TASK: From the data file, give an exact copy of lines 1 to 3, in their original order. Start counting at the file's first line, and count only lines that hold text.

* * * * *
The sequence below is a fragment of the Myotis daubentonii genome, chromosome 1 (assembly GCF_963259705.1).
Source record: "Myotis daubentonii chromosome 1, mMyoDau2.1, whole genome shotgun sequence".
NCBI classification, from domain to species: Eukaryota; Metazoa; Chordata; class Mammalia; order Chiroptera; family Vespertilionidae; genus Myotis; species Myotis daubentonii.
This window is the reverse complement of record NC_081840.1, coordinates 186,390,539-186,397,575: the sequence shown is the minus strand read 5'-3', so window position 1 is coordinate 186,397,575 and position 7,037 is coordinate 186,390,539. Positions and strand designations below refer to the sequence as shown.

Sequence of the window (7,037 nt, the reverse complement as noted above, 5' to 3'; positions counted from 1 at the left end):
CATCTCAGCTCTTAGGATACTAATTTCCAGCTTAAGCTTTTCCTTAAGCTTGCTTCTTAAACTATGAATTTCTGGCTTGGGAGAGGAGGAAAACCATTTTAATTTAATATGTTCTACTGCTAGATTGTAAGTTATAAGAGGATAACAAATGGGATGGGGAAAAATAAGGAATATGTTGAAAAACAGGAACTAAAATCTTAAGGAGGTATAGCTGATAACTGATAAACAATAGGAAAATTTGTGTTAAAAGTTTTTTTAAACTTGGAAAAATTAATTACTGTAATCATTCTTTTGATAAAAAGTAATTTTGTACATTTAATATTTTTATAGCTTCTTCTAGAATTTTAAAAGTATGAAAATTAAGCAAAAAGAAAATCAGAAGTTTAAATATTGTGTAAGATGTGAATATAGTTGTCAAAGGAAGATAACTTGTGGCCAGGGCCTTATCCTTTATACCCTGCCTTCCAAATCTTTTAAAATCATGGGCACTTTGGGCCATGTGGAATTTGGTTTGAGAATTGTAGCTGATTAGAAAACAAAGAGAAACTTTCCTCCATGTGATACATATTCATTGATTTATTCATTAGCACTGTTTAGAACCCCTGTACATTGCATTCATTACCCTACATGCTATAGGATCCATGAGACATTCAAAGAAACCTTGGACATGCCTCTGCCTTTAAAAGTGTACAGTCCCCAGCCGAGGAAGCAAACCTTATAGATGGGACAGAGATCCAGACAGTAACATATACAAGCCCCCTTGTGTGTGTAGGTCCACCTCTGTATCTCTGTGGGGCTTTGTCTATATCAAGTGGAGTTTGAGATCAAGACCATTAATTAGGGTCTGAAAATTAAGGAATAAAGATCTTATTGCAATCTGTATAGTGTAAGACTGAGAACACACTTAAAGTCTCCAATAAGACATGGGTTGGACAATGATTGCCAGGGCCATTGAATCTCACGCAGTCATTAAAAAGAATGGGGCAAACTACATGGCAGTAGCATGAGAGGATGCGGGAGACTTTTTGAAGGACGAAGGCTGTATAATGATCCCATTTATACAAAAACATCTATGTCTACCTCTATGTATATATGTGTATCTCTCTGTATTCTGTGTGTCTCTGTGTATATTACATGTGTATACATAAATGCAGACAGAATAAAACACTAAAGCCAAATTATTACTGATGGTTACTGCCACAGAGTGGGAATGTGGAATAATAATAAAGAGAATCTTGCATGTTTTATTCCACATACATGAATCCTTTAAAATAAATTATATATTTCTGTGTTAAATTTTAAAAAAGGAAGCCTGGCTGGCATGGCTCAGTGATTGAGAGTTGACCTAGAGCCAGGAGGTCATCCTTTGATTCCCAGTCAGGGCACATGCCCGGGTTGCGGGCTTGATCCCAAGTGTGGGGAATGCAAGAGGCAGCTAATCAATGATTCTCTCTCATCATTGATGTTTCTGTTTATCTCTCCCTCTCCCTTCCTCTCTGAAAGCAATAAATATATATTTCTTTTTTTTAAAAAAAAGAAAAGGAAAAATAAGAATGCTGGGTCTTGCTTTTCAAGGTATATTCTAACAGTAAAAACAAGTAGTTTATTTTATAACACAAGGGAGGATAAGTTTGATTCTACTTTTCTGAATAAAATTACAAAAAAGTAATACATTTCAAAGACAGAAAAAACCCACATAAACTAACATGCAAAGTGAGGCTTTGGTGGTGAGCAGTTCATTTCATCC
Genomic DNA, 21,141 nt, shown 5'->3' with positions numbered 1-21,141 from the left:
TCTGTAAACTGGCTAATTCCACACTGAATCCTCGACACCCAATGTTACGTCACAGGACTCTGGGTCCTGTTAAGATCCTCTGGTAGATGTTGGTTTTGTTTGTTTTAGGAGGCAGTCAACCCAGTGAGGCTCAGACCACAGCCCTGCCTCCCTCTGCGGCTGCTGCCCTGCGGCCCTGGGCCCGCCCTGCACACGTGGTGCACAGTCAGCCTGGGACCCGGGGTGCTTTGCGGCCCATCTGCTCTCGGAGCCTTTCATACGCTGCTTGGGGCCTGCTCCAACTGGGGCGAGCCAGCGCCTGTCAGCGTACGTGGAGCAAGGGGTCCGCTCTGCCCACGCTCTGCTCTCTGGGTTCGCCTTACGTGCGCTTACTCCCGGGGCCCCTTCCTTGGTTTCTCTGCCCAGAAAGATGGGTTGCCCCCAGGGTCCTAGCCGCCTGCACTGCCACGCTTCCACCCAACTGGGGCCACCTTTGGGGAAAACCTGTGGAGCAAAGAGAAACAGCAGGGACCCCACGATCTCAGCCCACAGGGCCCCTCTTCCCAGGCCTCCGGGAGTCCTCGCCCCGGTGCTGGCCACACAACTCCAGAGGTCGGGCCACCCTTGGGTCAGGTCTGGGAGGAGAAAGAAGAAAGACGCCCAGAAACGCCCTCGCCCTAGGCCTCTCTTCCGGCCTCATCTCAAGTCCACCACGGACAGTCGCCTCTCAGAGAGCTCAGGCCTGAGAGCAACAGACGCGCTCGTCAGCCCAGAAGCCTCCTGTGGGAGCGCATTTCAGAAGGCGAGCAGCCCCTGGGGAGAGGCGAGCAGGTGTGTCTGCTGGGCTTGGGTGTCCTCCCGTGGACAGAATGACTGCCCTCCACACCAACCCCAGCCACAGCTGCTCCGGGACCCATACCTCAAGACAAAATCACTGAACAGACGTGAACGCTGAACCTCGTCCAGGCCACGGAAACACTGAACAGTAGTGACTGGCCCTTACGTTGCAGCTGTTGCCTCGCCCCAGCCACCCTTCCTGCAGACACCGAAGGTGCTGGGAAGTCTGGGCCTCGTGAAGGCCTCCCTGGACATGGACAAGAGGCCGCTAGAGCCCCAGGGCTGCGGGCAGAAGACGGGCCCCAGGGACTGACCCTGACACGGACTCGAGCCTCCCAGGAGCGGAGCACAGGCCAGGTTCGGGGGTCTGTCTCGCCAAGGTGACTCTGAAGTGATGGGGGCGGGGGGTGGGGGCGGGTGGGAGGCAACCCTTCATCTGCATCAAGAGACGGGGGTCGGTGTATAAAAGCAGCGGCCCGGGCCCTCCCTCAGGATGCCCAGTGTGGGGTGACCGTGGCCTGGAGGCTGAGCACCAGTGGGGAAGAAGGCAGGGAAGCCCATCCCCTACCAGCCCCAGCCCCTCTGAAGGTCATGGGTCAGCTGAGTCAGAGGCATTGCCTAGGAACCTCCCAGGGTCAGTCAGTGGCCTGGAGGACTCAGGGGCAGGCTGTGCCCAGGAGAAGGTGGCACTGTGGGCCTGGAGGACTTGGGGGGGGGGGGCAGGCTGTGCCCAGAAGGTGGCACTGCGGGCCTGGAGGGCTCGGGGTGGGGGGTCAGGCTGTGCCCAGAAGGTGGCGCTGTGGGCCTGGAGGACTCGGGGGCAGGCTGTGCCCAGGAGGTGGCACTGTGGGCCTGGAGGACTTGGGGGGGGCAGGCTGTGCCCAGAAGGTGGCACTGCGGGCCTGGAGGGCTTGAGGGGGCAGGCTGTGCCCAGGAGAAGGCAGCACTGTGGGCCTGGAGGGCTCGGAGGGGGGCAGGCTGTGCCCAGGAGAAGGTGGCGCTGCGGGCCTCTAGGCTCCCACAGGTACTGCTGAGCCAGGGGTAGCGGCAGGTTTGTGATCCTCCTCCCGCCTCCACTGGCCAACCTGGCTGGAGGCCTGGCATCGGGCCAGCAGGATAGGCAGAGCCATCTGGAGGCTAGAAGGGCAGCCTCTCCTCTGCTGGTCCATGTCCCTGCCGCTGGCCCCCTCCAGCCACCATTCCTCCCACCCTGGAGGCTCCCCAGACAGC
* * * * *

The sequence below is a fragment of the Myotis daubentonii genome, chromosome 1 (assembly GCF_963259705.1).
Source record: "Myotis daubentonii chromosome 1, mMyoDau2.1, whole genome shotgun sequence".
NCBI classification, from domain to species: Eukaryota; Metazoa; Chordata; class Mammalia; order Chiroptera; family Vespertilionidae; genus Myotis; species Myotis daubentonii.